Toaster vs Toaster Oven, Applied To Reading

I’m a fan of paper.

There. I said it.

I’ve got notebooks. I write in them, lots. I’ve also got several thousand notes (and counting) in Evernote. I’ve also discovered that for flexibility and convenience, sometimes you just have to go digital.

The Kindle Paperwhite is one device that definitely removes the pain of going digital for reading. The high-resolution display (300-ppi!), the battery life (I’m on 3 weeks and counting), and the ability to sync to Audible audiobooks are all big wins.

Someone once told me the story of the toaster oven vs the toaster. One day, a man decided that he needed to be able to make toast. So he went to the store, and was given the option of buying a toaster oven, or a toaster. He decided that all he wanted to do was make toast, so he bought the toaster, leaving the toaster oven at the store. The next day, another man decided that they wanted to make toast, bagels, and bake little pizzas. So when they went to the store, they bought the toaster oven.

This is an important story – I’m a toaster kinda guy. I appreciate the flexibility of the toaster oven. I also appreciate the simplicity of the Kindle platform. It does one thing (let me read ebooks), and it does it well. I don’t ask for much more.

I originally owned a entry-level Kindle of some variety. The simplicity of the device (e-ink display and no push notifications) was strangely attractive in our ever connected society.

Single purpose devices are rare these days – as early as 2010, it’s been said that your cell phone is used primarily for things that aren’t talking. Your tablet will turn into something that is used for email, and YouTube and everything but reading if you try to do that.

I believe that the Kindle Paperwhite is one of the best products on the market for the discerning technology fan.


  • It’s simple. It lets you read books, and gets out-of-the-way.
  • It doesn’t just sync with The Cloud(tm), it also syncs your bookmarks with the Audible audiobook service (thanks “WhisperSync”).
  • It’s small (a tad smaller than a iPad Mini)


  • Yet Another Device
  • Requires WiFi to add books form the kindle estore.

I think that the highlights and the simplicity of this device (and similar devices) make this a net win for someone who enjoys reading.

*If you’ve gotten this far, why don’t you add me on GoodReads, the social network for readers?

The Importance of the First Hour Of The Day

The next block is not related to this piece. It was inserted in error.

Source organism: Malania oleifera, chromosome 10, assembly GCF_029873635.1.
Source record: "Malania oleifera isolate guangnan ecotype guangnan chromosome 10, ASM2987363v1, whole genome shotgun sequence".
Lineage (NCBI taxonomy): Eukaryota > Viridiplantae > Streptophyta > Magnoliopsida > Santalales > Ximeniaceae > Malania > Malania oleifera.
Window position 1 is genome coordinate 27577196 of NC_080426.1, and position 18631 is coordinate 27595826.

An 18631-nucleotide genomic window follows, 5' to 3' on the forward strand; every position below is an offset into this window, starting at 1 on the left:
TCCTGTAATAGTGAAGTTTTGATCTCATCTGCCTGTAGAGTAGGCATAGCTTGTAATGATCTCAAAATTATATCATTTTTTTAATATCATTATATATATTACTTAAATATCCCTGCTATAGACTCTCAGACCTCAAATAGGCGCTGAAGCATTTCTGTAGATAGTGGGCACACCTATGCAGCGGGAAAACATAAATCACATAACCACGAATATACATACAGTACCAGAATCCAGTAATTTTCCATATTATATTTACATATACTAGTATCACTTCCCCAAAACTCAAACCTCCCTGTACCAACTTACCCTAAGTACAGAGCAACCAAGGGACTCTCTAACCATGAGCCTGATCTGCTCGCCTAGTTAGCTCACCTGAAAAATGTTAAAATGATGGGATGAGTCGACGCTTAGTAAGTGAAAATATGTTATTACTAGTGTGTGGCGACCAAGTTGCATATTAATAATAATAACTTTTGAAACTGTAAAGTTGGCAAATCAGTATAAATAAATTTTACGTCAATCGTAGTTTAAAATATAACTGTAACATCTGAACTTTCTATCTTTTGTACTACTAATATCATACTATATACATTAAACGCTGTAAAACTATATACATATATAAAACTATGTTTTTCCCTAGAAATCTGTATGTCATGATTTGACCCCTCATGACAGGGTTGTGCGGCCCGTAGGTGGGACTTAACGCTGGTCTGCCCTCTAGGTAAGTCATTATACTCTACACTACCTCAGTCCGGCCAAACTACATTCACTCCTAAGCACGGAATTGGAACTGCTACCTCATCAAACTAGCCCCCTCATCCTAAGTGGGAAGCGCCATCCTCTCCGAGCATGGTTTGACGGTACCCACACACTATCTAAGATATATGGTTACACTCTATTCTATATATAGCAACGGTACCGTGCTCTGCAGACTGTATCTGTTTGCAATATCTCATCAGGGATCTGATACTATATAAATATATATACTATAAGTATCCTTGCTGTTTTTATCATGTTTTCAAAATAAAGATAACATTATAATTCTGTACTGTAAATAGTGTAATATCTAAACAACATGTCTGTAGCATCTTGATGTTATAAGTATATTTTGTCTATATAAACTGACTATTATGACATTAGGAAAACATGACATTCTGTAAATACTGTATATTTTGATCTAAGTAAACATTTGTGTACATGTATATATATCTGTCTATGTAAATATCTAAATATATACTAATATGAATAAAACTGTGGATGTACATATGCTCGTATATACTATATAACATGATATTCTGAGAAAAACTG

Like many of you, I work in a fast-paced environment, with a small team, that demands your attention each and every hour of the workday (And sometimes outside of the workday as well).

Over my career, I noticed that I am most productive at 2 times of day – before 8AM, and after 9PM. Hint: One of these is helpful to a social life and your health, the other is not. I wondered why I wasn’t being more productive, until I read Time Management for System Administrators (Affiliate link) by Thomas Limoncelli.

The First Hour Of The Day

So I tried that. Simply by coming in as early as I could, after three weeks I have come to the conclusion that this is one of the simplest things one can do to improve the amount of work that they can do, interruption free.

I also recommend turning your phone off, or sending all but your boss to voicemail. While some members of your organization might be upset that you are not answering, most will be understanding, because you are actually doing your job. As long as you continue to provide high-quality work and service to your colleagues and clients, most will be perfectly fine with you ignoring them for the first hour or two of the day.

Just ensure that after you’ve accomplished your work, you get back to them promptly – an ignored customer (or colleague) is a very unhappy one, and can ruin the entire flow of work. Try it! Be as productive as you can be, without any of the drag. Your brain and your workload will thank you.

Now, I mentioned small teams specifically in the first paragraph. With larger organizations, it can sometimes be easier to deflect things that can wait – have them open a helpdesk ticket, have them talk to another developer, etc. For smaller teams (particularly teams of one!), this can be difficult. However, do not lose all hope! The solution is to train your users. I’ll be covering that topic more over the next few weeks, including some tactics that have worked, as well as the ones that haven’t.

Until next time,

Featured Image is by Kalyan Chakravarthy, available on Flickr under the Creative Commons Attribution 2.0 license.